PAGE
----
SFTPB gene

surfactant protein B

The SFTPB gene provides instructions for making a protein called surfactant protein-B (SP-B). This protein is one of four proteins (each produced from a different gene) in surfactant, a mixture of certain fats (called phospholipids) and proteins that lines the lung tissue and makes breathing easy. Without normal surfactant, the tissue surrounding the air sacs in the lungs (the alveoli) sticks together after exhalation (because of a force called surface tension), causing the alveoli to collapse. As a result, filling the lungs with air on each breath becomes very difficult, and the delivery of oxygen to the body is impaired. Surfactant lowers surface tension, easing breathing and avoiding lung collapse. The SP-B protein helps spread the surfactant across the surface of the lung tissue, aiding in the surface tension-lowering property of surfactant.

The phospholipids and proteins that make up surfactant are packaged in cellular structures known as lamellar bodies, which are found in specialized lung cells. The surfactant proteins must go through several processing steps to mature and become functional; some of these steps occur in lamellar bodies. The SP-B protein plays a role in the formation of lamellar bodies and, thus, affects the processing of a surfactant protein called surfactant protein-C (SP-C).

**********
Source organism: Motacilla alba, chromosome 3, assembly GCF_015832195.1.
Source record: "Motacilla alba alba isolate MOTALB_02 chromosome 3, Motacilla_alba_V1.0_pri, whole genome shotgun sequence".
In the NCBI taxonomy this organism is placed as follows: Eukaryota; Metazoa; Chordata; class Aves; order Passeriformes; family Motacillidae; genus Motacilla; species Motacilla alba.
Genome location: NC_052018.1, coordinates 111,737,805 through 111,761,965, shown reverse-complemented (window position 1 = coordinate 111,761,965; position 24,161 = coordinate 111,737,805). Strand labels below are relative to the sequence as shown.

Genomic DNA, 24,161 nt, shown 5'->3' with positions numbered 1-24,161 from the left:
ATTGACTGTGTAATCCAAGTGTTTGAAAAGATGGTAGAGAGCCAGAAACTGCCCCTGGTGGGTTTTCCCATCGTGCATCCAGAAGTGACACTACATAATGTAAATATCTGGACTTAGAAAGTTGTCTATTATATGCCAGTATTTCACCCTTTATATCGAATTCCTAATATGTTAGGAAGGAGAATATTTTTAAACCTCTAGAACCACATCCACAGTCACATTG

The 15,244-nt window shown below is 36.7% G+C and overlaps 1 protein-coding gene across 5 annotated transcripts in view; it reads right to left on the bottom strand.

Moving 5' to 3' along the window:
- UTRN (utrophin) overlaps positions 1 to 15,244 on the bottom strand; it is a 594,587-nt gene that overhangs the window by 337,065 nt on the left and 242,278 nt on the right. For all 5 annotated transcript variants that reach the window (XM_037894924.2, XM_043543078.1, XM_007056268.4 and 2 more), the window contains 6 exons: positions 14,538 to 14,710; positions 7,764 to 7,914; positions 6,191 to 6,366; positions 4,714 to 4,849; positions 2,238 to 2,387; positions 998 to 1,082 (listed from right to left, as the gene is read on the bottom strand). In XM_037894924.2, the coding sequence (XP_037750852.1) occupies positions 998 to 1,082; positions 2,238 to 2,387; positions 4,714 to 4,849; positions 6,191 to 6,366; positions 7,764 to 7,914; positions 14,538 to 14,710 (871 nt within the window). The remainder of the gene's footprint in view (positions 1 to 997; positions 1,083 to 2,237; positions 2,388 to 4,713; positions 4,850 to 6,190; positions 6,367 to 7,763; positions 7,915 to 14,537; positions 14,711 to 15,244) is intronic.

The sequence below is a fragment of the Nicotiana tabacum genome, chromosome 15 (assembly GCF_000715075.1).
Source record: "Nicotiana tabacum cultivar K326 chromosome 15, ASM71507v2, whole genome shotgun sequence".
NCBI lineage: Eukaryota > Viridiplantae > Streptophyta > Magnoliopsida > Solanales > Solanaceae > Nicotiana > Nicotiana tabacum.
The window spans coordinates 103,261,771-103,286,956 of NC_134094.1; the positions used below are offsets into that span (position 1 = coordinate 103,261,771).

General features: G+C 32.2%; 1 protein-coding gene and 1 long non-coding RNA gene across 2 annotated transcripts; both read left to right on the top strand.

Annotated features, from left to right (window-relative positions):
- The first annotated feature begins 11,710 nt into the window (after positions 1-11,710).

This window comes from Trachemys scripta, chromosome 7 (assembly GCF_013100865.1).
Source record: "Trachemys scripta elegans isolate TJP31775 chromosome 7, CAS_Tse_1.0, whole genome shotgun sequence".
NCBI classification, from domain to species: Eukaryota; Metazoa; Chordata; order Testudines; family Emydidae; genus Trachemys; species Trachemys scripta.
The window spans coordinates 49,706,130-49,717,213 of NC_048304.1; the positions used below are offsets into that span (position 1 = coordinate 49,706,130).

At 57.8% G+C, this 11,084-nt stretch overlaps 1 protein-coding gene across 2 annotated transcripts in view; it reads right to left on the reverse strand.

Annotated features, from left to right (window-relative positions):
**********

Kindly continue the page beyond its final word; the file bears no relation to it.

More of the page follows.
More than 30 mutations in the SFTPB gene that cause surfactant dysfunction have been identified. Surfactant dysfunction due to SFTPB gene mutations (often called SP-B deficiency) causes severe, often fatal breathing problems in newborns. These mutations lead to partial or complete loss of mature SP-B, resulting in abnormal composition of surfactant and decreased surfactant function. In addition, lamellar body formation is impaired. The lack of normal lamellar bodies leads to abnormal processing of SP-C, resulting in a reduction of mature SP-C and a buildup of unprocessed forms of SP-C. The loss of functional surfactant raises surface tension in the alveoli, causing difficulty breathing and collapse of the lungs. The combination of SP-B and SP-C dysfunction may explain why the signs and symptoms of SP-B deficiency are so severe.

Cytogenetic Location: 2p11.2, which is the short (p) arm of chromosome 2 at position 11.2

Molecular Location: base pairs 85,657,317 to 85,668,741 on chromosome 2 (Homo sapiens Annotation Release 109, GRCh38.p12) (NCBI)

Cytogenetic Location: 2p11.2, which is the short (p) arm of chromosome 2 at position 11.2
  • 6 kDa protein
  • 18 kDa pulmonary-surfactant protein
  • PSP-B
  • pulmonary surfactant-associated protein B
  • pulmonary surfactant-associated proteolipid SPL(Phe)
  • SFTP3
  • SMDP1
  • SP-B